Whether you’re competing in a latte art throwdown or judging one – hell, if you’re just watching one – you’ll benefit from having a basic understanding of what’s being assessed during the competition. For the seasoned competitor, consider the following a mere tune up; for the novice, here are the criteria by which your efforts will be measured; and, for the judge, you’ll be tasked with keen observation of the elements below.
First, let’s take a look at the judging process. A typical Thursday Night Throwdown format consists of a three-judge panel. This includes – typically – the previous month’s winner (Hey, is this you? Congratulations!!), along with two others, who may or may not be coffee professionals. The judges are asked to select one of two samples placed before them, and a two-thirds majority rules. (This goes on and on in tournament style until one champion remains.)
And by “latte art” we really mean any espresso-based drink adorned with a free-poured design (i.e., devoid of stenciling or etching). This could be a latte, or cappuccino or cortado, but for simplicity we’ll use the colloquial latte art. Commonly, the design takes the form of three classic elements – the heart, tulip and rosetta. Occasionally, some combination of elements comprise a different design (e.g., a wave heart or swan).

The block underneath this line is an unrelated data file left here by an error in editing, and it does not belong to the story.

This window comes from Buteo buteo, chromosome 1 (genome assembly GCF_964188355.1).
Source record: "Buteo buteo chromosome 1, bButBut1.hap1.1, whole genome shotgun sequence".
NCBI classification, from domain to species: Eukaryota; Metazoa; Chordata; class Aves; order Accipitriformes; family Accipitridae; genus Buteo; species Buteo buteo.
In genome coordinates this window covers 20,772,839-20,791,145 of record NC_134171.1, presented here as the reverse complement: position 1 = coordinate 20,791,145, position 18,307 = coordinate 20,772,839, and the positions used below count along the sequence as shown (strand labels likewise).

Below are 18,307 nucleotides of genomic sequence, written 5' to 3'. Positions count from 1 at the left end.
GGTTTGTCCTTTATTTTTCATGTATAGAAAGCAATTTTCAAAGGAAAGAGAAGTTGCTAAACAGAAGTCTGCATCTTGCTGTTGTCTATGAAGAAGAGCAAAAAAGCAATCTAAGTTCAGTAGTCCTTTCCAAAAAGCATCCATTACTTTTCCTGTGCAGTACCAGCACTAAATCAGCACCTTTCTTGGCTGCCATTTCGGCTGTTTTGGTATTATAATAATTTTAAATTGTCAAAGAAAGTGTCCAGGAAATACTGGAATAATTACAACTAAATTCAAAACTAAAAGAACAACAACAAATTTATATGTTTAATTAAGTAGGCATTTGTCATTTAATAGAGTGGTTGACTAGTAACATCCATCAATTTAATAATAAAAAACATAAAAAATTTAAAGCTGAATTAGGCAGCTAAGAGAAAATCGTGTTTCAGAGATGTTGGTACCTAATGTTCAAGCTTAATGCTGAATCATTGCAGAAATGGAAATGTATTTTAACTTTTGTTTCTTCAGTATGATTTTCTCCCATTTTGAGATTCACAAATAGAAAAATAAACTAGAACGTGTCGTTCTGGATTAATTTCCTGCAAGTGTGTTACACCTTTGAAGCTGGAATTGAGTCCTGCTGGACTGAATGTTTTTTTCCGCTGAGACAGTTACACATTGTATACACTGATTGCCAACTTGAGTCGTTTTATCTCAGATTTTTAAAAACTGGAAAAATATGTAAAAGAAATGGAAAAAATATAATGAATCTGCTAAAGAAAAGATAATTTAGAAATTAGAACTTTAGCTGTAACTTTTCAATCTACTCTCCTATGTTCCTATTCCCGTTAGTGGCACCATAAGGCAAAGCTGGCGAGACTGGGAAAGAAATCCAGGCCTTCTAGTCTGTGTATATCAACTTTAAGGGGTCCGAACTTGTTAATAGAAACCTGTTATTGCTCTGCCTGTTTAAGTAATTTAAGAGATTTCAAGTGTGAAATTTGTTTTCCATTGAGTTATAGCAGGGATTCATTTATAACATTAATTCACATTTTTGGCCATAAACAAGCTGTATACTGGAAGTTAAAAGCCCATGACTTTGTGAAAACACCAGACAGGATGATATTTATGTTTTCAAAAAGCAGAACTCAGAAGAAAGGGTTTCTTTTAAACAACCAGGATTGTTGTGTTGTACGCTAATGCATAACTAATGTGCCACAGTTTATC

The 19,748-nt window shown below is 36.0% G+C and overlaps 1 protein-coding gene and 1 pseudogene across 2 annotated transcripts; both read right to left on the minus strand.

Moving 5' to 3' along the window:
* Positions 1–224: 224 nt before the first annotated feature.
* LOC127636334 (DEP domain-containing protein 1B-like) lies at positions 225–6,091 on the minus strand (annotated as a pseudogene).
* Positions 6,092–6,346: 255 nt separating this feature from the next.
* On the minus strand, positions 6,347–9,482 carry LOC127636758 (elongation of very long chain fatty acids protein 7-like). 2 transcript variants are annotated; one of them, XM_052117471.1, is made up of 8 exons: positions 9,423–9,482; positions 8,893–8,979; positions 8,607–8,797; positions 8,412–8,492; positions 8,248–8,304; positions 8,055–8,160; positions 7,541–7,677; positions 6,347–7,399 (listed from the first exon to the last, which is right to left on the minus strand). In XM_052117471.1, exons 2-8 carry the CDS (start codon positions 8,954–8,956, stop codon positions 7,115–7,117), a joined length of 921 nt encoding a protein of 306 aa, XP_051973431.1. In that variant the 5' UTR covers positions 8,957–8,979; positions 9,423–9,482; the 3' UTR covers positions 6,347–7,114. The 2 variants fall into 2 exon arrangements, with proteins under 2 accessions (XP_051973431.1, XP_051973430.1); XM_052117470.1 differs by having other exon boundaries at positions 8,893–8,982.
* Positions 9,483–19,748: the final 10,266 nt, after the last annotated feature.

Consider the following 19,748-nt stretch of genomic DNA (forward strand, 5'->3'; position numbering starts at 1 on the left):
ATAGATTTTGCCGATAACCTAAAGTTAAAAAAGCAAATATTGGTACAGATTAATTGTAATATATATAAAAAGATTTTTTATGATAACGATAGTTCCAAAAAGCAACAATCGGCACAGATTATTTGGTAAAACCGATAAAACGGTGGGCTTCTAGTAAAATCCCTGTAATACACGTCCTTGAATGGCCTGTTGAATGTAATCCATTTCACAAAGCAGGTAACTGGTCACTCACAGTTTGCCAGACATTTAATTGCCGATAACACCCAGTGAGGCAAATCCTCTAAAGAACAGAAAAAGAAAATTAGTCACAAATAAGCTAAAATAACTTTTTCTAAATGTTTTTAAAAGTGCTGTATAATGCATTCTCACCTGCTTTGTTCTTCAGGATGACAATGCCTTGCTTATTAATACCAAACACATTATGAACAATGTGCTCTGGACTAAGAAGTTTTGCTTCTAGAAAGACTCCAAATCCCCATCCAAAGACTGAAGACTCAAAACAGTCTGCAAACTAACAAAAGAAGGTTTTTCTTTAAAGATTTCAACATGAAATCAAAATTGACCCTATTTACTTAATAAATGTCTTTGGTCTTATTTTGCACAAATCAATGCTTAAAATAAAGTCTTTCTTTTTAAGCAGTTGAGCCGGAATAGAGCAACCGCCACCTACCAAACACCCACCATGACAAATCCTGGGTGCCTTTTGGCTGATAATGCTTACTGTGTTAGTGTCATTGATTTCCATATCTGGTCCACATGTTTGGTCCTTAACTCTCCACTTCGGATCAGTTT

Let’s examine the five scoring components of latte art used in the Thursday Night Throwdown program:
Balance and Symmetry
- Are the dividing lines clean and even? Do they show no signs of hesitation?
- Do the individual elements work well and compliment one another?
Color and Definition
- Is there sufficient contrast between the whiteness of the foam and the darkness of the crema?
- Are areas of whiteness clearly separated from areas of brownness?
- Is the intention of the design obvious and clear?
- Is the milk appropriately and consistently textured? (i.e., it contains no bubbles, no foam “dollop” or no other irregularities.)
Use of Space
- Does the drink volume fill the cup adequately? (i.e., is it underfilled or overfilled?)
- Does the design crowd the cup or leave it feeling empty and unfinished?
- Is the drink presently professionally? (e.g., is it free of spill marks?)
- Does the design have aesthetic appeal?
- What is your subjective appreciation?
Author’s note: credit is due to the TNT programs that came before us. The images above have lost their attributes but have been passed along from one organization to the next. If you’re aware of the proper citation, please send us a note at firstname.lastname@example.org.